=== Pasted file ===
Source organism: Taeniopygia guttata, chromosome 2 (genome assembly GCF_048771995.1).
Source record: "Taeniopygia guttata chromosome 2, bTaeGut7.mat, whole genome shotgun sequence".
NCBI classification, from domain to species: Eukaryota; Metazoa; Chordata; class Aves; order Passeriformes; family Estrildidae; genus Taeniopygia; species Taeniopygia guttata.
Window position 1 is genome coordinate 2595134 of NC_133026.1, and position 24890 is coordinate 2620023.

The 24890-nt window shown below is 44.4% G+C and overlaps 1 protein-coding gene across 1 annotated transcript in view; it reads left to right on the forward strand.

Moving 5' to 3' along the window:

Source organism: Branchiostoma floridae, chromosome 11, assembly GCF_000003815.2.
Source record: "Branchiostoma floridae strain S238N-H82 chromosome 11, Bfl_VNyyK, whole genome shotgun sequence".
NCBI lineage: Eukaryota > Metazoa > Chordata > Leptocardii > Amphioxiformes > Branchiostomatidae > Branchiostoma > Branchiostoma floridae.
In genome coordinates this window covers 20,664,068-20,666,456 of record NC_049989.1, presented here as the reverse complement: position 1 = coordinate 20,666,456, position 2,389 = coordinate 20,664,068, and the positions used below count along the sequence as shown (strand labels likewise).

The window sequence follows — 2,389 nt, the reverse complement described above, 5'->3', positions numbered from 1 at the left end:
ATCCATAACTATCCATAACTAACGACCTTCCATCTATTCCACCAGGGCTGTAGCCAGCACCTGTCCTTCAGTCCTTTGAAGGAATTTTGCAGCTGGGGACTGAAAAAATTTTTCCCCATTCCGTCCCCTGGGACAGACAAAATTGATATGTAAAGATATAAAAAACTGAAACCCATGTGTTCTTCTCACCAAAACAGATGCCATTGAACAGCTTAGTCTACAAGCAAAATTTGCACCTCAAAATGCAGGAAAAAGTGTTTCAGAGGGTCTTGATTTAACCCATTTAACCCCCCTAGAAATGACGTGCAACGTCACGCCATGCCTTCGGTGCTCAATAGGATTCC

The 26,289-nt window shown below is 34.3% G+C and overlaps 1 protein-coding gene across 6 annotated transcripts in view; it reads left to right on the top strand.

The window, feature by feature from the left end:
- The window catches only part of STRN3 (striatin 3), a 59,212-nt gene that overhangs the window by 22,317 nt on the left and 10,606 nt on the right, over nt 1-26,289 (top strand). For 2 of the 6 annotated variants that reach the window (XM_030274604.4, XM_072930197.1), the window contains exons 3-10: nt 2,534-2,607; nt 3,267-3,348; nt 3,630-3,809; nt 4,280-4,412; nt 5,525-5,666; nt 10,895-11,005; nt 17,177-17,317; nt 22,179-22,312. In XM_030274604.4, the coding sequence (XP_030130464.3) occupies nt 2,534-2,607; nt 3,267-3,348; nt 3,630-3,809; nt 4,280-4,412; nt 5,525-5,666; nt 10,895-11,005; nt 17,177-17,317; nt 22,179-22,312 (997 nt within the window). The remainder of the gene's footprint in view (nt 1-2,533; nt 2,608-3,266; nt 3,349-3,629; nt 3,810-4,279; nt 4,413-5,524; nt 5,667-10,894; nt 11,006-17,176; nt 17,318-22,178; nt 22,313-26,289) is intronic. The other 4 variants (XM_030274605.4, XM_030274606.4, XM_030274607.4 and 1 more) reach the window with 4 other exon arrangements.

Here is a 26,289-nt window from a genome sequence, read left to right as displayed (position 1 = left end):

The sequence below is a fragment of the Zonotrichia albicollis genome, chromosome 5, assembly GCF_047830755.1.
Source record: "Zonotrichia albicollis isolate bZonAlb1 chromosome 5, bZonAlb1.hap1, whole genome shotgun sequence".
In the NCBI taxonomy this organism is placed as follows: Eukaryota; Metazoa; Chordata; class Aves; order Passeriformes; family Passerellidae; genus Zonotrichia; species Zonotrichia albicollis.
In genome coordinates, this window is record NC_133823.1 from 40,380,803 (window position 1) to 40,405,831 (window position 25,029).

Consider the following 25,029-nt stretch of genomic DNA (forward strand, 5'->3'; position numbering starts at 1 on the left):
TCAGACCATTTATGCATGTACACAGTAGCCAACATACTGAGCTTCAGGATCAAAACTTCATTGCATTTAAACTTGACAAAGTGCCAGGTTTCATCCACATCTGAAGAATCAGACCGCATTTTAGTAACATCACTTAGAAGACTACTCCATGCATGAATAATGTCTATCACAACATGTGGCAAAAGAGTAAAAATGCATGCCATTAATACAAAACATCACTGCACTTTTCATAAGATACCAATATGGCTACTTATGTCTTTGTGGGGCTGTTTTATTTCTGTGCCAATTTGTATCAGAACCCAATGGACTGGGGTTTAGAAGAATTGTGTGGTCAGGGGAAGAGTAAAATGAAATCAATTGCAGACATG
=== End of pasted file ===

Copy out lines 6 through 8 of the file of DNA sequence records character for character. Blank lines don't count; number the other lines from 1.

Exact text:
Moving 5' to 3' along the window:

Source organism: Branchiostoma floridae, chromosome 11, assembly GCF_000003815.2.
Source record: "Branchiostoma floridae strain S238N-H82 chromosome 11, Bfl_VNyyK, whole genome shotgun sequence".